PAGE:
Did you know that there are many households that are actually overpaying on council tax because they are in fact in the wrong band? I didn’t.
Many homes are in the wrong council tax band and have been since 1991. The Government needed every property in the land to be put into a valuation band, but the task was large and the people doing the job was small. Instead, estate agents would drive down streets and allocate a band by sheer glance at a property which is why it is flawed.
Your neighbours who may live in an identically sized property to you could be paying less for council tax because they were allocated a different band in 1991.
But how do you find out?
Step 1: The Neighbours Check
Check to see if you and your neighbours are in the same band by heading over to Check Your Council Tax. Make sure you are comparing with neighbouring properties of similar size and value as yours.
If you find your neighbours are in a lower band to you then you might have a claim. (Sometimes it could be your neighbours who are in the wrong band.)
Step 2: The Valuation Check
You must estimate the value of your property in 1991 as that is when the tax bands were created. Look on free websites such as rightmove, zoopla and nethouseprices for the sold house price, date and input this into the Nationwide house price index, along with entering 1991 in the Valuation year 2 box and Q2 in the Valuation quarter 2 box.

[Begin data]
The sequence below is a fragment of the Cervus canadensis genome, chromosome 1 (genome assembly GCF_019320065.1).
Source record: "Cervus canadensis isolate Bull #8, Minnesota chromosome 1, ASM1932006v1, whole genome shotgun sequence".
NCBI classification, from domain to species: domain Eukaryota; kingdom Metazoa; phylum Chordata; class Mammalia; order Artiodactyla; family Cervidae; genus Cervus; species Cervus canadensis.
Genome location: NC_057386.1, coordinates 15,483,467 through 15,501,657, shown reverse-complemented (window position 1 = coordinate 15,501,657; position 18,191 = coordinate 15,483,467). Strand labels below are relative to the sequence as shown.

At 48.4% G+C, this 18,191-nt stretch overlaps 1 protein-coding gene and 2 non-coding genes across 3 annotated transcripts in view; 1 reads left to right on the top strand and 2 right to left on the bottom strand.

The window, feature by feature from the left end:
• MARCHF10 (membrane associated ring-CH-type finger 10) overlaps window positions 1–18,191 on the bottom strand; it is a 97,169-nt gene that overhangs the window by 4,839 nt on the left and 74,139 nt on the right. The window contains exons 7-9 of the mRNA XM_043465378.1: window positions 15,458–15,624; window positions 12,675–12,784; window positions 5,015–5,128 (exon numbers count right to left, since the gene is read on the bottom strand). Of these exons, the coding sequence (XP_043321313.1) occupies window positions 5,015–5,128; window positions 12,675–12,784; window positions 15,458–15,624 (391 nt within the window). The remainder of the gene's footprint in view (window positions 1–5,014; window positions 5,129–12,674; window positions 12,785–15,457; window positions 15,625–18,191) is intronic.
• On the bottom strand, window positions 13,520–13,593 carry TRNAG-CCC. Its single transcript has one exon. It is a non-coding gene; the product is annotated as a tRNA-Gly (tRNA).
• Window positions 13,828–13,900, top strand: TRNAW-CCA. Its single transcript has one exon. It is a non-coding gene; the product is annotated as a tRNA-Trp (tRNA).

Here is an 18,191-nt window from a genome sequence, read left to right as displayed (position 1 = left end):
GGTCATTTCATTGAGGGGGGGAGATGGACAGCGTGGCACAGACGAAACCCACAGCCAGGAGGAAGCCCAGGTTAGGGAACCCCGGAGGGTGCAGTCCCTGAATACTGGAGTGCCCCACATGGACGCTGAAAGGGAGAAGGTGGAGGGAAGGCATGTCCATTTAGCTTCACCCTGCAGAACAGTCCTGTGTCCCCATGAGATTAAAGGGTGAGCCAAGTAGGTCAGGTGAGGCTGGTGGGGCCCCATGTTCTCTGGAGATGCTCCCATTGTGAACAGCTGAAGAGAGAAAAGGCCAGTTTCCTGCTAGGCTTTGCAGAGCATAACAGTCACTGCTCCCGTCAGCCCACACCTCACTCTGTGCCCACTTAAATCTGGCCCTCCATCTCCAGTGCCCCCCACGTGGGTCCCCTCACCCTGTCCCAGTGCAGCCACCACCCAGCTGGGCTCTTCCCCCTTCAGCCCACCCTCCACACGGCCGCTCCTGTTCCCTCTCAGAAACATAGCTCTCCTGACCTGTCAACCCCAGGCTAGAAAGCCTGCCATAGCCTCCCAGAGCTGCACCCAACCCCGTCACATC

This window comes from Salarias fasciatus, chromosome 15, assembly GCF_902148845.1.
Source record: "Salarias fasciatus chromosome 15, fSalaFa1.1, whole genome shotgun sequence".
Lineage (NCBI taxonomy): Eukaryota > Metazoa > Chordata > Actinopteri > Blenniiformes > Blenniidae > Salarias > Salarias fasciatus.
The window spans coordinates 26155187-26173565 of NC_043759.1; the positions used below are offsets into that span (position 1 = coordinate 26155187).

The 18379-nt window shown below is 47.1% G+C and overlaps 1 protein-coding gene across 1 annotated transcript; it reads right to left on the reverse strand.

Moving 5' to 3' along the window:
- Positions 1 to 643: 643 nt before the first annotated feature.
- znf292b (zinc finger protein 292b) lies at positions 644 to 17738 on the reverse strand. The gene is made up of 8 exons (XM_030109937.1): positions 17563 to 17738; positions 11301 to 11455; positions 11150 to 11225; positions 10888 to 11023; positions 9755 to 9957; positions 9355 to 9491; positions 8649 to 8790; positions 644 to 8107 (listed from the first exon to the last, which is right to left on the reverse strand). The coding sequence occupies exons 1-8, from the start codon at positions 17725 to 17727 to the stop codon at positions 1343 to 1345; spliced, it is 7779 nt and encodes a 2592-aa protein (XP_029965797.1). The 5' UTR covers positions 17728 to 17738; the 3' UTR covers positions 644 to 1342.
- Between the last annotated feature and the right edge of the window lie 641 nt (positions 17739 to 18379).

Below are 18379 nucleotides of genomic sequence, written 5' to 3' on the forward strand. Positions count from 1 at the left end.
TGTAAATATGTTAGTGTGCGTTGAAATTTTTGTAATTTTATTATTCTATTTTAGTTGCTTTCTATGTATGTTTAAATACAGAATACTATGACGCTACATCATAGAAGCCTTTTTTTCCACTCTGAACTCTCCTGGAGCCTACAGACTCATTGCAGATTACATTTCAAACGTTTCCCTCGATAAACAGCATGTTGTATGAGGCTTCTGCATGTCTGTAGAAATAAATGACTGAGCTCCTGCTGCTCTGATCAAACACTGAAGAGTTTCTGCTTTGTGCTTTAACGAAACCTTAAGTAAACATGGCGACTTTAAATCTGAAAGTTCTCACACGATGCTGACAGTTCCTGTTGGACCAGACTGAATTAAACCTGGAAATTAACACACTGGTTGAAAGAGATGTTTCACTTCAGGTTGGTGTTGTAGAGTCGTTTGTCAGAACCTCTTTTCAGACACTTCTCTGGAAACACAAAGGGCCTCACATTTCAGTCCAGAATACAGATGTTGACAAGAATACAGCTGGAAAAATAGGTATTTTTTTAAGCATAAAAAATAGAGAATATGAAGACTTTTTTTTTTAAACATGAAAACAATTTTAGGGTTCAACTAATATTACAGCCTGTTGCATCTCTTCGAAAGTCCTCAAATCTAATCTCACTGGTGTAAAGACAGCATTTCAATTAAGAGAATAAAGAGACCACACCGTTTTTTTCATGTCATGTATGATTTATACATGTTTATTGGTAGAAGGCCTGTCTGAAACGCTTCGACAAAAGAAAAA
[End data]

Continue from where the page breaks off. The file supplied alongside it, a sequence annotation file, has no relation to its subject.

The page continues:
Our house we bought for £238,000 in Oct 2012. So it has estimated our 1991 house value as being £85,414, which from the table below is band D. (This is correct on which we are in now)
Now do the same with similar properties on your road to see what band they are in.
Step 3: Are you in the wrong band?
Challenging your band is not something to do on a whim unless you have done these checks. Your property or a neighbouring property may have extended their property meaning they might fall into another band, so make sure you understand that before challenging your case, it could be your neighbours who end up having their council tax band increased, rather than yours decreased if it is them who are in the wrong band.
Step 4: Challenge!
After doing these checks and something really is not adding up right and you think your property is in the wrong band, then you can challenge your case over at the council tax appeals on the Gov.uk website.
You can also check your band by entering your postcode and selecting your address from the list. Then click on ‘Do you think this Council Tax band is wrong?’.
For Scotland enter your postcode in the Council Tax band search box on the SAA homepage. Select your property and click on ‘Make a Proposal’.
The outcome is that it could get rejected, in which case you have 3 months to appeal if you really think you’re in the wrong band.
However, if you are successful you could end up getting your council tax band decreased saving you £100-£400 a year and also getting a repayment backdated from when you moved into the property.
Give it a go and check, because you could be one of the £400,000 households that are overpaying.
Note: I checked our band and neighbours who have identical properties to mine. Two properties were in the same band and one was in the band below. Everything checked out because the property in the lower band had not been extended like the others as far as I know. If it was, then they would be in the wrong band and not the rest of us.